Guest

Because this country is now running in proxy US societal terms , in other words we are becoming “Americanized ” from the original small shop keeper English ways to US conglomerates dictating the social scene American food shops/or style , American clothes , American tastes in food it just goes on – heritage ? what heritage ? Its a “war ” the US is winning here -slow but sure . The only thing “imported ” to the USA is football-aka -soccer to distinguish it from American “football ” which is rightly derived from Rugby school Although the Germans call it Fussball. I,ll be honest malcolm I am a bit lazy at providing links but you do have a point .

Guest

Hear! Hear! Malcolm. I was going to suggest that we have a “No America” week but didn’t because I thought it would be too controversial.

Guest

What is American culture if it isn’t the development of largely European ideas and models, Duncan?

Are American clothes and fashions making a big impact in the UK? No, it’s generally the other way round.

Are American celebrities doing well over here? No, again it’s the opposite [Meghan Markel? – Never heard of her; must be a misprint].

Do we drive American cars? Mostly not.

Do we have American furniture, appliances, accessories in our homes? Not much.

Are our high streets full of American stores? No – and our shops are not full of American products either [Cf. the number of posters to Which? Conversation who complain they have to import goods from the USA and pay customs duty].

Are our big houses like ranches? Do we use American speech forms? Do we use American words for common terms [lift, pavement, torch, trousers – I could go on]?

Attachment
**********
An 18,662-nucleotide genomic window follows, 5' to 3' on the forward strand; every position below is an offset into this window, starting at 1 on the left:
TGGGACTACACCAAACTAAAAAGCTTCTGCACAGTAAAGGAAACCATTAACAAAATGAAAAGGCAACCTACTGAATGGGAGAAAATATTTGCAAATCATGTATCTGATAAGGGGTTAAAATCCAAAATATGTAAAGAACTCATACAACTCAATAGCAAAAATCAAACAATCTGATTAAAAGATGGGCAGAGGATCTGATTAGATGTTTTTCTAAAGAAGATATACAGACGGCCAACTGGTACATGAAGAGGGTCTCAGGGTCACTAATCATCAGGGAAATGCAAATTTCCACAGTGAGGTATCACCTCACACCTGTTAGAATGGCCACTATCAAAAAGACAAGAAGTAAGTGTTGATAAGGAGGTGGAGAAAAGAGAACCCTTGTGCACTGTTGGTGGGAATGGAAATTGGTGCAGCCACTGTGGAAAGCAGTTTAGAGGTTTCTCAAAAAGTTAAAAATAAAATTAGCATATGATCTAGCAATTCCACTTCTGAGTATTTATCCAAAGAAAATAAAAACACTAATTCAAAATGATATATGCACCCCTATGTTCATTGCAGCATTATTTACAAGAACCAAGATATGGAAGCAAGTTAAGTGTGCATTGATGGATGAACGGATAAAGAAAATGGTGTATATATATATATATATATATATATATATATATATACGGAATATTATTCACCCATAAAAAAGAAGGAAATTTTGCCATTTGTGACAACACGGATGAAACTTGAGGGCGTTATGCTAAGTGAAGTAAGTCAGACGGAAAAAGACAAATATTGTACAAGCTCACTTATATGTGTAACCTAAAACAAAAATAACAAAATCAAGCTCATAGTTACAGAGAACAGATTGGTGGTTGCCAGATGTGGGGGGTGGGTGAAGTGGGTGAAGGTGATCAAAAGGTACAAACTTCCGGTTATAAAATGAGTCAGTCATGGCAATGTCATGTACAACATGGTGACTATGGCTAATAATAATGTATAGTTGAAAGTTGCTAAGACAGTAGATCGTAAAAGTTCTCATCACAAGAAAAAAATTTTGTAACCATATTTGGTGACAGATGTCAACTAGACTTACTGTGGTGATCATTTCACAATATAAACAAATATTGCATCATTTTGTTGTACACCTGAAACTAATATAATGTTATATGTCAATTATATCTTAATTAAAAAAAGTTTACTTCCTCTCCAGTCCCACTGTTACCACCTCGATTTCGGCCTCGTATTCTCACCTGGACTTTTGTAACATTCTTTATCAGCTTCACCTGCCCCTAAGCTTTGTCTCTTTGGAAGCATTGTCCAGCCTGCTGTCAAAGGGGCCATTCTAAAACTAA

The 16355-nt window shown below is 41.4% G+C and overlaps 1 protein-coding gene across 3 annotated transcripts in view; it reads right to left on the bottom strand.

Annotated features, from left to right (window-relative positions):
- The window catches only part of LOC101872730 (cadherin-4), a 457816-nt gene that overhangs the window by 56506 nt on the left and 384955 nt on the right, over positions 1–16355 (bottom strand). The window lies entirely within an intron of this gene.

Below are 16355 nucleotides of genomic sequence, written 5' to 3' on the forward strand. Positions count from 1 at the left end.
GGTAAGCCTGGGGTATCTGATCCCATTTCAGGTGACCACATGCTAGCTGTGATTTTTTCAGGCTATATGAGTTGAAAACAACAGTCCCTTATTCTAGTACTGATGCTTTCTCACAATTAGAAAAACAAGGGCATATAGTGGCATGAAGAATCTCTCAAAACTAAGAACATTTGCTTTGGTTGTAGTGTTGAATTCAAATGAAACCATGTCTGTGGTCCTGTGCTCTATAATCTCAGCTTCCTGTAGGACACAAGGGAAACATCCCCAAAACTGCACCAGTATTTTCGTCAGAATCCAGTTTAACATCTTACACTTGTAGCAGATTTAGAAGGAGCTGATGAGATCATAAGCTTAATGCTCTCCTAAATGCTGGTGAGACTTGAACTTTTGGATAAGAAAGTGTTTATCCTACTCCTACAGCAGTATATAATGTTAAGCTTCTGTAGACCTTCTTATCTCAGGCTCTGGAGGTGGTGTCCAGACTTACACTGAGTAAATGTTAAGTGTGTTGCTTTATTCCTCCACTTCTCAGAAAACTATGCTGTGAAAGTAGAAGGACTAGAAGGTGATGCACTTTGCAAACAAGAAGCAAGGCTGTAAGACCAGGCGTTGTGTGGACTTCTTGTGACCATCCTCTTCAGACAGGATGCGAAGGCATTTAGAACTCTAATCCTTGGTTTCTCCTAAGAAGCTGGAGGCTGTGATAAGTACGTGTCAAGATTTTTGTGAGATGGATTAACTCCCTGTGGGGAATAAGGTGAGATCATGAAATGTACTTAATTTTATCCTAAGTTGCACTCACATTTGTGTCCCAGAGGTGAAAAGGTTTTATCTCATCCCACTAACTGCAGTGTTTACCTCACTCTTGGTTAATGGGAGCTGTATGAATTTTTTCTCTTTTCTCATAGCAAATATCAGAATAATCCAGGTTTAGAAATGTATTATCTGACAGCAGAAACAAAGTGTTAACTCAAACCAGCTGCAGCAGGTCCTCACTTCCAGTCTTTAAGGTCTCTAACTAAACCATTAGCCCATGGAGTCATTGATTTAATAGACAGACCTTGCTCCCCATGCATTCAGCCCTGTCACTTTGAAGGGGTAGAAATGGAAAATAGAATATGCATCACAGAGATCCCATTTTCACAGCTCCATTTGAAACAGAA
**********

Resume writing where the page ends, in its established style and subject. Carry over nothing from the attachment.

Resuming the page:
As for food, we seem to be hooked on Oriental and Continental styles, and our BBQ’s are a far cry from the US version – not for them a few spindly sausages and a slice of onion. MacDonald’s is now more British than many other eating places [that’s why they’ve done well].

We have the city centre, not downtown; the Underground, not the subway; train drivers, not engineers; shopping trolleys, not carts; estate agents, not realtors.

I don’t think our culture is being submerged under American idioms yet. Some of us are striving to keep it that way and avoiding too much exposure to the USA by proxy. You should try it!

Guest

Agreed – I think the statement is pants (and we have trousers, anyway).

Guest

Meanwhile, slightly back on topic, I wonder if having our ears assaulted by sound at a cinema is an international problem. If not, is there something we could learn?

Back off-topic, I was amused when a new commercial sponsor offered to pay for transportation of me and a couple of colleagues to see their research facility in the USA. I’ve generally associated transportation with a visit to Australia.

Guest

Look at the US owned companies that are complained about on Which. and our browsers /search engines /computer systems . I had to make a conscious effort to remove or not allow to be installed anything Google/ Amazon/Microsoft etc and it took a while even on a Linux system and the social networks -American , control of the internet -American , checked out the latest legislation that the US government has implemented ? Looks okay but my American friends inform me that Congress can overrule internet freedom if a majority vote for it and US big business want to control where your search engine can go to.